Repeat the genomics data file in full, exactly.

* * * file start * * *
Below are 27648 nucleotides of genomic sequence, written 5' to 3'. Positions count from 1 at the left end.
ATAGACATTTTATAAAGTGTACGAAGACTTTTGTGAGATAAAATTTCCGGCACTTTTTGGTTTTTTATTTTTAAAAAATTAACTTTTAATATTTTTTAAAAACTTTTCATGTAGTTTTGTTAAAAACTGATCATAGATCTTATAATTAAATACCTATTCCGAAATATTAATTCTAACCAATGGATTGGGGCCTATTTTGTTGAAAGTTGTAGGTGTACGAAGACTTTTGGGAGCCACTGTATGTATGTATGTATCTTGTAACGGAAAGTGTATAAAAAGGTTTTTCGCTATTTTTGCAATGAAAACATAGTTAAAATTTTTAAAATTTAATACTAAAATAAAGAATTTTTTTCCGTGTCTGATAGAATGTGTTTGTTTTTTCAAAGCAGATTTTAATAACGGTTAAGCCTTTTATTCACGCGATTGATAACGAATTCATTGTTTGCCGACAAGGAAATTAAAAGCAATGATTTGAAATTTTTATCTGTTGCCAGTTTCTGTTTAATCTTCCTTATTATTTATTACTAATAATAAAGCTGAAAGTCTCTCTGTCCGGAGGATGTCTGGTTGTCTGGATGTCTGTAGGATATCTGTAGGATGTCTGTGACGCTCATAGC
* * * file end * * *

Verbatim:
Below are 27648 nucleotides of genomic sequence, written 5' to 3'. Positions count from 1 at the left end.
ATAGACATTTTATAAAGTGTACGAAGACTTTTGTGAGATAAAATTTCCGGCACTTTTTGGTTTTTTATTTTTAAAAAATTAACTTTTAATATTTTTTAAAAACTTTTCATGTAGTTTTGTTAAAAACTGATCATAGATCTTATAATTAAATACCTATTCCGAAATATTAATTCTAACCAATGGATTGGGGCCTATTTTGTTGAAAGTTGTAGGTGTACGAAGACTTTTGGGAGCCACTGTATGTATGTATGTATCTTGTAACGGAAAGTGTATAAAAAGGTTTTTCGCTATTTTTGCAATGAAAACATAGTTAAAATTTTTAAAATTTAATACTAAAATAAAGAATTTTTTTCCGTGTCTGATAGAATGTGTTTGTTTTTTCAAAGCAGATTTTAATAACGGTTAAGCCTTTTATTCACGCGATTGATAACGAATTCATTGTTTGCCGACAAGGAAATTAAAAGCAATGATTTGAAATTTTTATCTGTTGCCAGTTTCTGTTTAATCTTCCTTATTATTTATTACTAATAATAAAGCTGAAAGTCTCTCTGTCCGGAGGATGTCTGGTTGTCTGGATGTCTGTAGGATATCTGTAGGATGTCTGTGACGCTCATAGC